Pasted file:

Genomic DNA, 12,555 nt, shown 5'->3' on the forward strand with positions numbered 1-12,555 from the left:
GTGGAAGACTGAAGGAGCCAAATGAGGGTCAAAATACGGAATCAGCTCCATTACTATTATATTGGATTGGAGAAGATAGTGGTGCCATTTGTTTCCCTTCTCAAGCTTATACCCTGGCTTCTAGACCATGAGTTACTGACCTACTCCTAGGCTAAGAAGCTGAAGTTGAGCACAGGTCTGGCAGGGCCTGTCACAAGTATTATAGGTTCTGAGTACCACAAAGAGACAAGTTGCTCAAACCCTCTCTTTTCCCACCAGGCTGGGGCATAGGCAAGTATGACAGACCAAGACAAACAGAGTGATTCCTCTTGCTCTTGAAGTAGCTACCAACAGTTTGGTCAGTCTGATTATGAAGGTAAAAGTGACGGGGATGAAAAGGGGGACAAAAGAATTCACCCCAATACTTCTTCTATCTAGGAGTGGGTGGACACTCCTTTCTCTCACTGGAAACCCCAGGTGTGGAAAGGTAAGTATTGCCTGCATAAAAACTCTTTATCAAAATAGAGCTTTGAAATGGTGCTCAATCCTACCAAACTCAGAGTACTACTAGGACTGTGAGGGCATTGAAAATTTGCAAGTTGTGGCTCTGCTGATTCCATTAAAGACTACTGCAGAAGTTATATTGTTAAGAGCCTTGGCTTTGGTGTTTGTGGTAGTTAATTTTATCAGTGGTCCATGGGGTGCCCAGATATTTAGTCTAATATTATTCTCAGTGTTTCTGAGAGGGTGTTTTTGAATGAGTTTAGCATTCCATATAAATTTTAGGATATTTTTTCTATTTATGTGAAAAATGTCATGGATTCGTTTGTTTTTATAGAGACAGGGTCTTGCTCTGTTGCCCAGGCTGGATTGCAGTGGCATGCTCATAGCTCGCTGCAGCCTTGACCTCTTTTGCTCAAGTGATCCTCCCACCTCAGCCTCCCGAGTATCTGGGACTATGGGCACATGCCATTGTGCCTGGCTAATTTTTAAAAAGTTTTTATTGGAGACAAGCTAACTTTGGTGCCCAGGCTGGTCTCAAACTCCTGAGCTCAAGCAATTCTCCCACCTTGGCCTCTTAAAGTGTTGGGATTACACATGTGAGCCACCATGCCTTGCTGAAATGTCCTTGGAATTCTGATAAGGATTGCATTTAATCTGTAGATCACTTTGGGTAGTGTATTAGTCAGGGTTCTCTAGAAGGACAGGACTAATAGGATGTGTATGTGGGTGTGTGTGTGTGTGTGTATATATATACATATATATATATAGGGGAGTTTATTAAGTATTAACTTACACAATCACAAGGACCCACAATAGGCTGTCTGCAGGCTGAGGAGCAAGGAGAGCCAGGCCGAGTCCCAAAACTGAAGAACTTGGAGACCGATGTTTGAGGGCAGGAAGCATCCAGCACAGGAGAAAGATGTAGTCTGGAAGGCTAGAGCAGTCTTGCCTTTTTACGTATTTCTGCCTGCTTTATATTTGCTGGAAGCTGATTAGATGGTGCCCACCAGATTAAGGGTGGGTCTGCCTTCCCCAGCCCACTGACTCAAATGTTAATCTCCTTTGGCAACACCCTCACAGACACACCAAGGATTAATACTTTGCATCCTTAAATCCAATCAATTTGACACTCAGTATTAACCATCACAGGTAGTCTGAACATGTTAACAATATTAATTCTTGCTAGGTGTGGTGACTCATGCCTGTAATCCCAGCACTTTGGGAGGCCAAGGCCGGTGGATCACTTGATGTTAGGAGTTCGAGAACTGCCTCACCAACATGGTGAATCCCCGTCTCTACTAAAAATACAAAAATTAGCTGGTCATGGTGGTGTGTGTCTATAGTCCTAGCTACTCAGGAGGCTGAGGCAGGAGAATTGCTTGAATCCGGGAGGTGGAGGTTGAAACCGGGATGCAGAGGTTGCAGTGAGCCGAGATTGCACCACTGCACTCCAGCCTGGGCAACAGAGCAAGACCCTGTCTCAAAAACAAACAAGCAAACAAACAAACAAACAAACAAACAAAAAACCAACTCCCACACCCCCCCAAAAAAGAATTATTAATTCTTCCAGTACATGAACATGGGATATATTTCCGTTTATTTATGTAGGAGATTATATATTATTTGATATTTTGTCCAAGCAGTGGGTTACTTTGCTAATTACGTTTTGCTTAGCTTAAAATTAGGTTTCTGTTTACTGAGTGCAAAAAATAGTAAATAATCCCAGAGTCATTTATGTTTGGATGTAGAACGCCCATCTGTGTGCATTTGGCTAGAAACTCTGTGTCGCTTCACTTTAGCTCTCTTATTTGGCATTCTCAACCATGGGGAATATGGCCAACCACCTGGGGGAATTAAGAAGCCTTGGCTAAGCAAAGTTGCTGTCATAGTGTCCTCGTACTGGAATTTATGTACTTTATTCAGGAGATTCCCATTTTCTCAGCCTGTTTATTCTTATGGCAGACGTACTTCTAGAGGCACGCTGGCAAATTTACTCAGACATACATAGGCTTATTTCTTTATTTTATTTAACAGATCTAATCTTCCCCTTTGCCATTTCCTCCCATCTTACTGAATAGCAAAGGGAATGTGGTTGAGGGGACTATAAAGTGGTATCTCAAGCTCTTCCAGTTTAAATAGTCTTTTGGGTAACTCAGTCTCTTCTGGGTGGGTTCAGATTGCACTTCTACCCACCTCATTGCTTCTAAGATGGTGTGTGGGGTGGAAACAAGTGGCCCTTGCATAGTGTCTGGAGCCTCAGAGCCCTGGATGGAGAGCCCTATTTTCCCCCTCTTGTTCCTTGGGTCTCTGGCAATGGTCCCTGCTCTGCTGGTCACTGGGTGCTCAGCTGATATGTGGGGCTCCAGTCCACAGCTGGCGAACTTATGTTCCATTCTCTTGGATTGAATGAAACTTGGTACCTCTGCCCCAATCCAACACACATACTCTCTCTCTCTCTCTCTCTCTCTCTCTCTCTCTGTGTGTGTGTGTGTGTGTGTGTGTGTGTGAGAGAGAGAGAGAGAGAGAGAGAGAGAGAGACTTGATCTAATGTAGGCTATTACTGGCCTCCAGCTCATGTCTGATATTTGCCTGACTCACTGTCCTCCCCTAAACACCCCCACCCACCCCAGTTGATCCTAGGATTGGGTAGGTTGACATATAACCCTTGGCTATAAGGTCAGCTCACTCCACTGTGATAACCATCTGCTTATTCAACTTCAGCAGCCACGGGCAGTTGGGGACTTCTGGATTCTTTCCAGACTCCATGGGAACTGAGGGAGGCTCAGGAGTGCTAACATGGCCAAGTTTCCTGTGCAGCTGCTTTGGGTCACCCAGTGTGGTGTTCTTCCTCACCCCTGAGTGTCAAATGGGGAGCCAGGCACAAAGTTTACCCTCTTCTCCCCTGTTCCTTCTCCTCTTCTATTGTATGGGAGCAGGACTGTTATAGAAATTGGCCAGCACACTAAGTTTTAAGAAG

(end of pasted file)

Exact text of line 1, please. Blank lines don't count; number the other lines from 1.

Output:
Genomic DNA, 12,555 nt, shown 5'->3' on the forward strand with positions numbered 1-12,555 from the left: